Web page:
Hyperkalemia, or high potassium, occurs when the level of potassium in your blood goes above 5.0 mmol/L. Eating foods that are low in potassium may help you prevent heart and kidney complications.

Vitamins and minerals play a key role in maintaining healthy cell, nerve, and muscle function.

However, having too much of some minerals, like potassium, may be harmful.

Hyperkalemia happens when your blood potassium levels go above the healthy range of 3.5 and 5.0 mmol/L. This is most commonly caused by chronic kidney disease (CKD).

Other causes may include:

  • medications that prevent normal urinary excretion of potassium
  • certain medical conditions like uncontrolled diabetes or Addison’s disease
  • in rare cases, eating too much potassium

If your blood level goes above the healthy range, the muscles that control your heartbeat and breathing may not function properly. This may gradually lead to:

  • muscle weakness
  • digestive problems
  • numbness
  • tingling

Certain medications may help manage your potassium levels. However, if you have uncontrolled diabetes or kidney disease, a doctor may also suggest a low-potassium diet.

Here’s a look at six healthy, tasty, and low-potassium meals to prepare this week.

Sudden and severe hyperkalemia

In rare cases, hyperkalemia may be severe and come on rapidly. This could be life-threatening.

Get medical attention if you experience any of the following symptoms:

  • heart palpitations
  • shortness of breath
  • chest pain
  • nausea
  • vomiting
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This kidney-friendly crab cake recipe contains 116 milligrams (mg) of potassium per serving.

The full recipe makes eight servings (1 cake) each.


  • 120g crab meat
  • chopped fresh parsley
  • 1 clove garlic
  • 1/4 cup diced red pepper
  • 1 green onion, chopped
  • 1 egg
  • 1 tsp lemon juice
  • 1/4 cup bread crumbs
  • black pepper to taste
  • vegetable oil

These homemade pan sausages can be made using the ground meat of your choice. They’re great for breakfast or in salads and sandwiches.

Each sausage contains 87 mg of potassium.

The full recipe makes 12 servings, so you can freeze some for a later date.


  • 1 lb. lean ground beef, turkey, pork, or chicken
  • 2 tsp. ground sage
  • 2 tsp. granulated sugar
  • 1 tsp. ground black pepper
  • 1/2 tsp. ground red pepper
  • 1 tsp. basil (optional)
  • cooking spray

Stuffed peppers are sweet and smoky. They pair well with almost any side dish, too.

This full recipe makes six stuffed peppers with 160 mg of potassium per serving.


  • 6 small green peppers
  • 1/2 lb. lean ground beef, turkey, or chicken
  • 2 tbsp. vegetable oil
  • 1/4 cup onions
  • 1/4 cup celery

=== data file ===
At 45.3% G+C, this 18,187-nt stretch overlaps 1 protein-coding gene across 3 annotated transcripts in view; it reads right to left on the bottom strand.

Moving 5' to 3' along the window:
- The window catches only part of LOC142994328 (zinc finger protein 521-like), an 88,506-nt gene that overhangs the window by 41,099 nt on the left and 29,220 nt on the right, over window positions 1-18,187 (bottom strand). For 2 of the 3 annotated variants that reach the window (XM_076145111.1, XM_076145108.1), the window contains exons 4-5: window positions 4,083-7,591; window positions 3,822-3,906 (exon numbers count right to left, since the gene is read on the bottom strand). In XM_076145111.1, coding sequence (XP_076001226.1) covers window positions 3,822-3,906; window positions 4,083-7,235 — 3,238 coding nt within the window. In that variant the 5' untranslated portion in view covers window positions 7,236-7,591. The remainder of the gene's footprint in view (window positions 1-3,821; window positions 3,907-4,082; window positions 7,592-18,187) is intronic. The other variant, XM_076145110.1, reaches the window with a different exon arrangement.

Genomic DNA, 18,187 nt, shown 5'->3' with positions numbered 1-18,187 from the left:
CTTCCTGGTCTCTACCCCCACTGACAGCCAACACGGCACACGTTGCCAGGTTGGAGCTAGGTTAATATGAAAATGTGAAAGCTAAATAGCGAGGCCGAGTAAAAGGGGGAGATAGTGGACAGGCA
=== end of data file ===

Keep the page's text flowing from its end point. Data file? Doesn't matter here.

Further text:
• 2 tbsp. lemon juice
  • 1 tbsp. celery seed
  • 2 tbsp. Italian seasoning
  • 1 tsp. black pepper
  • 1/2 tsp. sugar
  • 1 1/2 cups cooked rice
  • paprika

This spicy recipe is for people who like a kick in their dish. Each serving only contains 160 mg of potassium.

The full recipe makes eight servings.


  • 3 tbsp. vegetable oil
  • 2-3 lbs. chicken
  • 1 onion
  • 1 1/2 cups low-sodium chicken bouillon
  • 1/2 tsp. ground nutmeg
  • 1/4 tsp. black pepper
  • 2 tsp. fresh jalapeño peppers

This protein-packed dish includes 191 mg of potassium per serving.

The full recipe makes 8 servings, which is ideal if you’re meal prepping for the week.


  • 1 tsp. olive oil
  • 1 tbsp. minced garlic
  • 1 large red bell pepper
  • 3/4 can of sliced water chestnuts, 8 oz.
  • 1 cup sugar snap pea pods
  • 6 thick slices of smoked deli chicken
  • 1 tbsp. onion powder
  • 1/4 tsp. ground black pepper
  • 1 pinch of salt
  • 1 cup chicken broth
  • 2 packages angel hair pasta, 8 oz.

This sweet, warm, and savory dish is a fall classic. Each serving contains 170 mg of potassium.

The full recipe makes six servings.


  • 6 thick pork chops
  • 1 tbsp. chopped onion
  • 1/2 cup butter
  • 3 cups fresh breadcrumbs
  • 2 cups chopped apples
  • 1/4 cup chopped celery
  • 2 tsp. chopped fresh parsley
  • 1/4 tsp. salt
  • salt and pepper to taste
  • 1 tbsp. vegetable oil

The Dietary Guidelines for Americans recommends that male and female adults (19 years and older) consume 3400 mg per day and 2600 mg per day of potassium, respectively.

However, you may need to lower your levels if you have hyperkalemia or other conditions, such as kidney disease or uncontrolled diabetes that contribute to hyperkalemia.

A healthcare professional can help you come up with a dietary plan that’s healthy, tasty, and right for you.

Here are some foods that are high and low in potassium:

Fruits• avocados
• oranges
• bananas
• apricots
• kiwis
• mangoes
• cantaloupe
• apples
• berries
• grapes
• grapefruit
• pears
• pineapple
Vegetables• potatoes
• tomatoes
• winter squash
• pumpkins
• mushrooms
• spinach
• beetroots
• asparagus
• green peas or beans
• cabbage
• carrots
• corn
• cucumber
• eggplant
• lettuce
• onions
Other• breakfast cereals with dried fruit
• milk and dairy products
• salt substitutes
• orange juice
• legumes, like chickpeas and lentils
• Rice, pastas, and breads that aren’t whole grain
• herbs and spices

If you have kidney disease, you may also need to limit sodium, calcium, and phosphorus. You may need to monitor your blood glucose levels if you have diabetes, too.

Several medications may also help you reduce your potassium levels.

For example, diuretics may help flush excess potassium from your body through urination, while a potassium binder binds to the excess potassium in your bowel, which then gets released through bowel movements.

Eating a low-potassium diet can help treat hyperkalemia and prevent potentially life-threatening heart complications.

While switching to a low-potassium meal plan works for some people, others may require medication to keep their potassium level within a safe range.

Speak with a doctor to come up with the best treatment plan for you.